Posted on February 6, 2012 by Jennifer Pointer

A report by Canalis was cited in numerous technology posts over the weekend, showing that for the first time, sales of mobile devices have overtaken PC (laptop and desktop) sales.


In recent years, the computer programs most of us use have become increasingly web-based, reducing the need for large hard drives.  Also, because mobile devices are usually less expensive and sustain a lot more use and physical abuse, they tend to wear out more quickly, thus NEEDING to be replaced more often.


Does this mean that the desktop and laptop PCs are about to go the way of ticker tape?  Probably not in the near future; they still have an important place in our world. But if it is time for you to replace a worn-out device, how do you know whether you should be looking at a desktop computer, a laptop, a tablet, or a smartphone?  Here are some things to consider.




If you work in an office, chances are you still have one of these monstrosities sitting on your desk, and believe it or not, they're still the best option for anyone who is going to be sitting at a computer for a large portion of his or her day.  They larger screens and keyboards are more ergonomically sound, and the larger hard drives are convenient for gamers and for those needing to store large amounts of data locally.  Because you're not carrying them around much (hopefully), they last forever (in technology years), and because the need for them in the marketplace has decreased, they can be very economical - especially the refurbished ones.




The newer laptops have a huge amount of memory, and are a good compromise for some gaming and for those needing to store large amounts of data - to take with them on the go.  The screens and keyboards are acceptable for extended use for most people - although not as comfortable as the desktops.  Some are still pretty heavy to carry, but they've been getting lighter and lighter as technology improves.   Like the desktops, they now have so much competition in the marketplace that they have become much more affordable, and some great deals can be found - both new and refurbished. 




These devices are a great option for those who need a larger screen but also want to be able to easily store the device in a backpack or purse.  These devices typically don't have a keyboard unless you buy one separately, so they're not ideal for extended use.  They're excellent for web-based activities like e-mailing, web surfing, and reading books.  Some are even good for watching movies and web-based games.  Increasingly, they're functioning as mobile phones with much larger screens.  They're too large to put in your pocket, however, and because they tend to sustain physical abuse from getting moved around and bounced around a lot, they just aren't going to last as long as a desktop or even a laptop, which is typically comes in its own case.  They are a great economical option, however, for the casual internet user.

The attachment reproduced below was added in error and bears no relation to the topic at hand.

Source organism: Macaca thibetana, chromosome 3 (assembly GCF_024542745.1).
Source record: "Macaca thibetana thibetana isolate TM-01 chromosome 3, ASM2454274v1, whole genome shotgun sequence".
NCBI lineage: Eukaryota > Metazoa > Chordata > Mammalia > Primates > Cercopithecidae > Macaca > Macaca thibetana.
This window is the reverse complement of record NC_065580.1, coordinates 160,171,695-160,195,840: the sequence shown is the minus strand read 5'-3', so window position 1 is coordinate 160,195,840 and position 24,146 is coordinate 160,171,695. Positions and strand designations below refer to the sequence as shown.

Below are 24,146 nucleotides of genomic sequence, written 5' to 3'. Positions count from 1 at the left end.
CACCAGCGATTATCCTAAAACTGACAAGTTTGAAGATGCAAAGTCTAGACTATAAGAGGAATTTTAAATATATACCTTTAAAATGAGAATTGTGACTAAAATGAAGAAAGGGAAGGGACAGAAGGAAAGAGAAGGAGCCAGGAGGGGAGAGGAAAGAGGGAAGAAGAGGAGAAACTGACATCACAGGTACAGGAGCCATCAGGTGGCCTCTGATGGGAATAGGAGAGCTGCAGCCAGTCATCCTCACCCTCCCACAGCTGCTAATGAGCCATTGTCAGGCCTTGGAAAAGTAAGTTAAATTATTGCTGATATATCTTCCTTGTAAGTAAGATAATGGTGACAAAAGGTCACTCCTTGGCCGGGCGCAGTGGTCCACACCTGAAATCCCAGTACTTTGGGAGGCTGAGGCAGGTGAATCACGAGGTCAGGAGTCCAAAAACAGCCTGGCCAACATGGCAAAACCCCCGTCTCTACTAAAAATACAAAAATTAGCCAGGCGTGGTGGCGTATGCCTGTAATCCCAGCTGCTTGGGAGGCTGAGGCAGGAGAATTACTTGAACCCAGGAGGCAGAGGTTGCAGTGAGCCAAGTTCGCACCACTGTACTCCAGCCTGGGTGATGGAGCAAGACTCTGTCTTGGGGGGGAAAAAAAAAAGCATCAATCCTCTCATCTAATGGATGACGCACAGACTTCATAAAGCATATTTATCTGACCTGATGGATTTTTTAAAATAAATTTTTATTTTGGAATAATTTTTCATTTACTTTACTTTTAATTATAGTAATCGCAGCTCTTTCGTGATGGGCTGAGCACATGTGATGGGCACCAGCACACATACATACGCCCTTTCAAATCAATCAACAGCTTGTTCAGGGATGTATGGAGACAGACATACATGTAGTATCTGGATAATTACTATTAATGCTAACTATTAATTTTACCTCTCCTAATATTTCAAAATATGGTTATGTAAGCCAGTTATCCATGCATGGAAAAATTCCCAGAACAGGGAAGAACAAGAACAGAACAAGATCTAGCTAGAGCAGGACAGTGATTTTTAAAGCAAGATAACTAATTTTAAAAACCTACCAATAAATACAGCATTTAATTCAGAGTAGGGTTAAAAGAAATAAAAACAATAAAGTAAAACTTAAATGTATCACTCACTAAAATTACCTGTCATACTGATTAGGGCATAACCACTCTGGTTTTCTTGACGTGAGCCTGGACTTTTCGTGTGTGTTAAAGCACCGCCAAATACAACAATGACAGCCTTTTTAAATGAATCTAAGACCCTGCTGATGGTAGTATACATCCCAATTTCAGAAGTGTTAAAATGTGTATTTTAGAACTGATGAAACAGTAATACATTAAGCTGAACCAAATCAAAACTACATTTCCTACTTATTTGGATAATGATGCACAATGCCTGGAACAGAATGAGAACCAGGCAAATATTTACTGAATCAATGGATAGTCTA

These are by far the handiest devices available.  They do have their limits: even the larges screens are microscopic, and you're going to be typing with your thumbs, whether you're using an on-screen keyboard or a tiny slide-out keyboard.  Because they're so easy to carry and use, a lot of us tend to use them obsessively to check our e-mails and social networking profiles, so they tend to last about a year - important to remember when shopping for a good deal on one.  Although it is possible to download movies to these devices, actually watching a movie on one is more of a novelty than a really good movie experience.  They hard drive space is getting larger in recent months, but they really don't have enough storage to be a practical option as a primary computer.  Most likely, your smartphone is going to be a fun-sized version of your "real" computer - something else to keep in mind when deciding how much cash to drop on one of these trendy little gizmos.  


So which of these (or combination of these) have you found is your best option, economically and practically? 

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